How exactly this would work is unclear, but a large proportion of the internet community are determined that Holmes was actually the bloke on the bike who bumped into Watson, delaying him from getting to the body. The question of how he got down from the roof break-neck speed (you know what we mean) is another puzzler. Hmm..
Likelihood – 2/10

6. Dummy from their room
If you watch the episode again, there are countless references that appear for mere seconds, but could be crucial in the final mystery and one such prop is the mannequin hanging from a noose in Sherlock’s flat. When you remember that it was Holmes who suggested that he and Moriarty meet on the roof of St Barts, it becomes clear that he could have prepared the location in advance with all manner of tools to kid us. Much is also being made of the rubbish truck which was seen hanging around just before his fall and the fact that Sherlock wanted Doctor Watson to “stay exactly where he was!” Obviously his location was vital if he was to believe that Holmes was dead. Maybe Sherlock dropped into the rubbish truck as the bus passed and then Watson saw the dummy falling. Sherlock then swapped places with the dummy as the bike hit Watson. Yet if Sherlock jumped before the dummy – who pushed it off the roof?
Likelihood – 6/10

7. All people on the pavement – including cyclist – were Sherlock’s people
If any body-swap/de-masking/dummy-replacement took place then Holmes would almost certainly have needed help from those pedestrians, who could have aided him while delaying Watson from getting to the scene. Why would he trust a load of people and not Dr Watson though? Possibly because he knew that if the Doctor believed him dead then everyone else would as well. Some boffins have also pointed to the squash ball that Homes was playing with and suggested that he could have used the ‘Squash ball in the Armpit’ trick to disguise his pulse from Watson. Points for cleverness.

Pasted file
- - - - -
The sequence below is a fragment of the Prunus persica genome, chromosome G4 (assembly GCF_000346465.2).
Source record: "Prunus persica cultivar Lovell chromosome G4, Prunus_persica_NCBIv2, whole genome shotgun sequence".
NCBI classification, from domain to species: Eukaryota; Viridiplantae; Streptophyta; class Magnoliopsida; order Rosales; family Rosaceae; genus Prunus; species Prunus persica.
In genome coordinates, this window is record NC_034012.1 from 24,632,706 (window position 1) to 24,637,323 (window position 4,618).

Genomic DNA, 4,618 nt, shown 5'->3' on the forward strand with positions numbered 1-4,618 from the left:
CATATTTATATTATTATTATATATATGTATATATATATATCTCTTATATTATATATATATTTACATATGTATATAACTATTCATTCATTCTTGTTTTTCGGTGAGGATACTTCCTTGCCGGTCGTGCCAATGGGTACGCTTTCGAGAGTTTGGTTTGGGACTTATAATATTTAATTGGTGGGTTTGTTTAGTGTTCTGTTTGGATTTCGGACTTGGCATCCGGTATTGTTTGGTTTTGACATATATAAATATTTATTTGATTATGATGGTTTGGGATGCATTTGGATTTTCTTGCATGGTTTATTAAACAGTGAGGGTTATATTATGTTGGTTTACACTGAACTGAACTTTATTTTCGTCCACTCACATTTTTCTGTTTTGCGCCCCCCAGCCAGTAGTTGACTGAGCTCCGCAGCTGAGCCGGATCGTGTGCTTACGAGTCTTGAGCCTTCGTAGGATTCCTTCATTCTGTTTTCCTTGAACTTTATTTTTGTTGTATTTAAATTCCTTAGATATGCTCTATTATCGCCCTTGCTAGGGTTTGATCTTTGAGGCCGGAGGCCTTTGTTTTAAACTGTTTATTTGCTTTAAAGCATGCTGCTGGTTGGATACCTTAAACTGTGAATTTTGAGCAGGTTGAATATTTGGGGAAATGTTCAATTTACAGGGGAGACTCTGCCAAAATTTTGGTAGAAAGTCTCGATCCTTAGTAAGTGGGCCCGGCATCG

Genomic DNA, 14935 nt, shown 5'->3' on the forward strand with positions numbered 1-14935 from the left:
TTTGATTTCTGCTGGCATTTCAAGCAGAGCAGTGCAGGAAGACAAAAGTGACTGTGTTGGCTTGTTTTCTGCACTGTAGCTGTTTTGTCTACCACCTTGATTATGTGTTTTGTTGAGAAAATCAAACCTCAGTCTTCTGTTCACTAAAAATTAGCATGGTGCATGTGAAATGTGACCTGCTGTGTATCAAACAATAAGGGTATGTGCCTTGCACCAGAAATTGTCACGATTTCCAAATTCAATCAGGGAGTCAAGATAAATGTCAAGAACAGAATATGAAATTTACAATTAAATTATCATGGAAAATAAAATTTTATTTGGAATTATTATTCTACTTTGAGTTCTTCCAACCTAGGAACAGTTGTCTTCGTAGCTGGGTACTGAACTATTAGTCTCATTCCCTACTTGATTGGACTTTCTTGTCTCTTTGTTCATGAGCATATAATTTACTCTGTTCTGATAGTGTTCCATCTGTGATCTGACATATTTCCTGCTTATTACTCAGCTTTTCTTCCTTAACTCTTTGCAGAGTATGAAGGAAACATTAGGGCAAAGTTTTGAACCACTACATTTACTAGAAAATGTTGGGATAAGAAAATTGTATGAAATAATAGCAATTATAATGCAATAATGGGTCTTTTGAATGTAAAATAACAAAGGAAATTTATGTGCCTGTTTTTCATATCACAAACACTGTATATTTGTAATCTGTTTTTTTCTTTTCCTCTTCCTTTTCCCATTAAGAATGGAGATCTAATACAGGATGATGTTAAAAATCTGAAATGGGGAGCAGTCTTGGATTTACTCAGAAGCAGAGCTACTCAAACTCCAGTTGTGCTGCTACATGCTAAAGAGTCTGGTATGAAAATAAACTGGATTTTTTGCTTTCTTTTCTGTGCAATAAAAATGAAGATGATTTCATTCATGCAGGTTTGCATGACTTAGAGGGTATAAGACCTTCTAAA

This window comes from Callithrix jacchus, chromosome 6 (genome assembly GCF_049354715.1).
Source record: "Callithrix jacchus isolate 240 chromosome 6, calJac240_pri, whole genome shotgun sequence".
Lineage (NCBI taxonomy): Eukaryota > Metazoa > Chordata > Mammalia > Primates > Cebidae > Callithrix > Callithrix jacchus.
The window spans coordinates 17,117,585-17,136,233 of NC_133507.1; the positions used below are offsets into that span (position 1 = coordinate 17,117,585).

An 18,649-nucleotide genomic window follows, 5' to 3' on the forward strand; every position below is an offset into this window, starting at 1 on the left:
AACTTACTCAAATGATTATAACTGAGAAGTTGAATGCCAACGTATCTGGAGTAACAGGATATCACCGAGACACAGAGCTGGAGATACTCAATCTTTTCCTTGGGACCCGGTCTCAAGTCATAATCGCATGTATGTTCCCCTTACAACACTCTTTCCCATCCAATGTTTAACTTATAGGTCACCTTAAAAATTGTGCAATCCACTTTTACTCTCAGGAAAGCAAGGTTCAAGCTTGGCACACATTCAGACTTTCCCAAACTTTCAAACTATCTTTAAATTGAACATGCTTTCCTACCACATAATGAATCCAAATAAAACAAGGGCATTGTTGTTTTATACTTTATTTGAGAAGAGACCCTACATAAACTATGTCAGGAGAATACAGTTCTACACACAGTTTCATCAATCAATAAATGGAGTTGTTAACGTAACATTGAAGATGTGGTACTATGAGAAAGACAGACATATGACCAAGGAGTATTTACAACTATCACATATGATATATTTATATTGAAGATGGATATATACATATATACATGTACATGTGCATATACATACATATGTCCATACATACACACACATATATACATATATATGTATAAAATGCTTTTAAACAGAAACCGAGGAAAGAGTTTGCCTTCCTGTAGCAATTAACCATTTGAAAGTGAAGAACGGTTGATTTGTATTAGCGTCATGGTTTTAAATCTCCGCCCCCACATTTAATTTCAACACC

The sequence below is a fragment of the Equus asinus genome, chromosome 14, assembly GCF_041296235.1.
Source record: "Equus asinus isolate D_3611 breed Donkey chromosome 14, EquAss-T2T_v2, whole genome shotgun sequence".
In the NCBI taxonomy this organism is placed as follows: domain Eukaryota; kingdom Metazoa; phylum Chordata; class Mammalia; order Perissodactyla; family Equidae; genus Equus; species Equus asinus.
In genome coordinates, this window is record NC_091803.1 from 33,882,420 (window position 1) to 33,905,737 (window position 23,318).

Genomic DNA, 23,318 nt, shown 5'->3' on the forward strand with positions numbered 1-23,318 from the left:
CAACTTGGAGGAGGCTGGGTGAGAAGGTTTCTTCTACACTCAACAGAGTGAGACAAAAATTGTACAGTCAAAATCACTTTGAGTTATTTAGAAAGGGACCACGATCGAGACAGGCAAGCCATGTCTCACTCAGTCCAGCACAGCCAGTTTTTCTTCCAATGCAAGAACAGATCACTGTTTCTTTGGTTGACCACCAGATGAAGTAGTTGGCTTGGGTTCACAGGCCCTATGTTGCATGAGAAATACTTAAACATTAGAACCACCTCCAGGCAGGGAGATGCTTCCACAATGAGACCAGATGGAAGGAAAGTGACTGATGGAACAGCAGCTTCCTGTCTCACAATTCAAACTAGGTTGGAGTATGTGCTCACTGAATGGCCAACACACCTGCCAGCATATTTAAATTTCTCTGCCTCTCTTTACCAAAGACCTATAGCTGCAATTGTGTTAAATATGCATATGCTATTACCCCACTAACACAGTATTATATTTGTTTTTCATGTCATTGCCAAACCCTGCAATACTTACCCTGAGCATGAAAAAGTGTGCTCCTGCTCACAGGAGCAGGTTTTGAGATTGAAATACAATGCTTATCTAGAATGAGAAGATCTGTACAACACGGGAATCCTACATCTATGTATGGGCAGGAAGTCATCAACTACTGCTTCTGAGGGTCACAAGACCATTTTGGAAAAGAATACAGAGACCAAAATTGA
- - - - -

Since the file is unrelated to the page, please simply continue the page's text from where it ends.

Likelihood – 7/10

8. Baskerville Drug administered to Watson
This theory suggests that Holmes administered the drug from the previous episode to Watson and put the idea of him killing himself in his head. As such Watson was hallucinating when he saw Sherlock fall. Plausible, but it doesn’t take into account the fact that Moffat, Gattiss & Co would consider it the height of laziness to use the same ploy in two separate episodes. For that reason, probably a non-starter.
Likelihood – 1/10

9. Scotoma
Scotoma essentially refers to the power of suggestion and the affect it can have over what a person thinks they have seen. Related to the previous theory, many have suggested that when the Beeb give us the big reveal in 2013, it will actually transpire that someone completely different was standing on top of St Barts and we mis-saw him. There are two ways of doing this; with skillful filming and clever editing or by simply showing us the correct thing and then telling us we were mistaken at a later date.
Likelihood – 6/10

10. Moriarty Is Not Dead
We really hope this one’s true – how good was Andrew Scott? Anyone who has read the books will know that the idea of one of Holmes or Moriarty striking such a winning blow (ie. killing the other) was unlikely to happen, as Conan-Doyle emphasised how closely matched they were. Essentially they were both struggling for an edge, so if Holmes can return from beyond the grave, why not his arch-enemy?
Likelihood – 5/10